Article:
Botanical medicines for the treatment of cancer: Rationale, overview of current data, and methodological considerations for Phase I and II trials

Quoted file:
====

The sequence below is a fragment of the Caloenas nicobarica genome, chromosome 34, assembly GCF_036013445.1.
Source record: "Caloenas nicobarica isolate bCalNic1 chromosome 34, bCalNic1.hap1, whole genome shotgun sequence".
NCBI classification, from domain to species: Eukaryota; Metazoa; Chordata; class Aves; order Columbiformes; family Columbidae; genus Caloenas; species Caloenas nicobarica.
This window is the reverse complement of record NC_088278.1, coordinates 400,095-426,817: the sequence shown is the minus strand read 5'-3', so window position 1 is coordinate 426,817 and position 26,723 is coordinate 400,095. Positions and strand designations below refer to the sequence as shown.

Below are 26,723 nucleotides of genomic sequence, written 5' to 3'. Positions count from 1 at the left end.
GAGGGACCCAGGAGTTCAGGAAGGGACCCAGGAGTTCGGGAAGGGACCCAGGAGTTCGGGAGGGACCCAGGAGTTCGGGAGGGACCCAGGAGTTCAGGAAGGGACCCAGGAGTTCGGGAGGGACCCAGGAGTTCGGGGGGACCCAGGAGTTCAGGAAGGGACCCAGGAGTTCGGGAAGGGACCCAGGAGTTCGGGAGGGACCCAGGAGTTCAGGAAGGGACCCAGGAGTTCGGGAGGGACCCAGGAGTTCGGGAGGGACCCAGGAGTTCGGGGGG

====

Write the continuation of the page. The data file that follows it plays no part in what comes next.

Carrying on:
There appears to be exceptional and growing public enthusiasm for botanical, or "herbal", medicines, especially amongst cancer patients. This has recently begun to be matched by increasing scientific attention. Whilst it is known that plant extracts are active against cancer, the standard approach has been to isolate, synthesize and administer the single chemical compound thought responsible for this effect. However, different components in a botanical may have synergistic activities. There is also some evidence that the presence of multiple compounds in a botanical extract can buffer the toxic effects of a single constituent. Though many of the botanicals popular among patients are probably not of benefit (e.g. Mistletoe, Pau D'arco), several botanicals have shown promise in Phase III (Sho-saiko-to, PSK) or Phase II (PC-SPES) trial. Quality control of botanicals poses significant challenges: small differences in genetics, soil, temperature, moisture and time of harvesting can lead to significant differences in the concentration of important constituents. Phase I and II methodology is also problematic: botanicals have low toxicity and are unlikely to cause rapid tumor regression. There is currently minimal regulation of botanical medicines.